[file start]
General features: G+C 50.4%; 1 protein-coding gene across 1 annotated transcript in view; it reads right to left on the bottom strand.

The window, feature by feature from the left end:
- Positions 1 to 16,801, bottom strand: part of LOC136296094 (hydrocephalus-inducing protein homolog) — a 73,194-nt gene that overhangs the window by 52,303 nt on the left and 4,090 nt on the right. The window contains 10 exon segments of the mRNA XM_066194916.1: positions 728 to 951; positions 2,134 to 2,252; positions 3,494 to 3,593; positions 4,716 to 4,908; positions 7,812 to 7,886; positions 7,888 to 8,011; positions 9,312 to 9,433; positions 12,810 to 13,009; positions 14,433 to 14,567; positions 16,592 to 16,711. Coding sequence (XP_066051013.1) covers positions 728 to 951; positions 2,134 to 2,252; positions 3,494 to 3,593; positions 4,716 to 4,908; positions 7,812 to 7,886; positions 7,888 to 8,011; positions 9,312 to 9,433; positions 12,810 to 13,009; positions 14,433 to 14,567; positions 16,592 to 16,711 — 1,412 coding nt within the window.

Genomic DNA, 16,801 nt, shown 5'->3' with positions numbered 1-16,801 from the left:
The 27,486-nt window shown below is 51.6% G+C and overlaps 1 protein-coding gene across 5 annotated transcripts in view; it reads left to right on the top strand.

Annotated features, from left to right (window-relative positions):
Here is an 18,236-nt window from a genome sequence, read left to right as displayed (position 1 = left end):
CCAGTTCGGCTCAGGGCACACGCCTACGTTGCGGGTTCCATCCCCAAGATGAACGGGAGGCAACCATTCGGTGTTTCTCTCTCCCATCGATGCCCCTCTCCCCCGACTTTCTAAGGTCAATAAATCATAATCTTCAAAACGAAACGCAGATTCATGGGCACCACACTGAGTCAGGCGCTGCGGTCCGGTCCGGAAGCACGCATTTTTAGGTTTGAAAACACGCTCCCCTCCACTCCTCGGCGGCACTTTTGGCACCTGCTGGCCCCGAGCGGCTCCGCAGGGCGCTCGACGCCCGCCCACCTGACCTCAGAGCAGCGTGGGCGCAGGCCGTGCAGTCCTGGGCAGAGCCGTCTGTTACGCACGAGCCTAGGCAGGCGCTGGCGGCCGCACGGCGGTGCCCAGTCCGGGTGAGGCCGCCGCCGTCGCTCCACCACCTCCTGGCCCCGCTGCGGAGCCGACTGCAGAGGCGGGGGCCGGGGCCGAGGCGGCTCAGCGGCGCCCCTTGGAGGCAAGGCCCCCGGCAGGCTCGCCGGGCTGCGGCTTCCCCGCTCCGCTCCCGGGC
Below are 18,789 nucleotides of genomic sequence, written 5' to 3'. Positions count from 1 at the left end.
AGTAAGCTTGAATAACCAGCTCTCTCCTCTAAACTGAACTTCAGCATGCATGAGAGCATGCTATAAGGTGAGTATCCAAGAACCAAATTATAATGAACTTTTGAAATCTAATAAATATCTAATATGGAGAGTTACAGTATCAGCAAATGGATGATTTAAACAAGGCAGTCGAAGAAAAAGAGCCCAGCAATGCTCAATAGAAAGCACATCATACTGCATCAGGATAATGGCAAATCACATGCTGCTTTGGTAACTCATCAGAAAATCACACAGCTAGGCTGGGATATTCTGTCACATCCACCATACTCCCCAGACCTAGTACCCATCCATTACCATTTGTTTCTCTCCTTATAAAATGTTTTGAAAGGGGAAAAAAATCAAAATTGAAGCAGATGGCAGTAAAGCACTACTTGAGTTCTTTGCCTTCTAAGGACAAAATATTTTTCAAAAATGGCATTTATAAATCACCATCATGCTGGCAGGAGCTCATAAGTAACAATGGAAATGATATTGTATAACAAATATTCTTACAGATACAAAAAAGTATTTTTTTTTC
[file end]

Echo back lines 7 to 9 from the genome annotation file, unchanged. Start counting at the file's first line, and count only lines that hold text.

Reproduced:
Here is an 18,236-nt window from a genome sequence, read left to right as displayed (position 1 = left end):
CCAGTTCGGCTCAGGGCACACGCCTACGTTGCGGGTTCCATCCCCAAGATGAACGGGAGGCAACCATTCGGTGTTTCTCTCTCCCATCGATGCCCCTCTCCCCCGACTTTCTAAGGTCAATAAATCATAATCTTCAAAACGAAACGCAGATTCATGGGCACCACACTGAGTCAGGCGCTGCGGTCCGGTCCGGAAGCACGCATTTTTAGGTTTGAAAACACGCTCCCCTCCACTCCTCGGCGGCACTTTTGGCACCTGCTGGCCCCGAGCGGCTCCGCAGGGCGCTCGACGCCCGCCCACCTGACCTCAGAGCAGCGTGGGCGCAGGCCGTGCAGTCCTGGGCAGAGCCGTCTGTTACGCACGAGCCTAGGCAGGCGCTGGCGGCCGCACGGCGGTGCCCAGTCCGGGTGAGGCCGCCGCCGTCGCTCCACCACCTCCTGGCCCCGCTGCGGAGCCGACTGCAGAGGCGGGGGCCGGGGCCGAGGCGGCTCAGCGGCGCCCCTTGGAGGCAAGGCCCCCGGCAGGCTCGCCGGGCTGCGGCTTCCCCGCTCCGCTCCCGGGC
Below are 18,789 nucleotides of genomic sequence, written 5' to 3'. Positions count from 1 at the left end.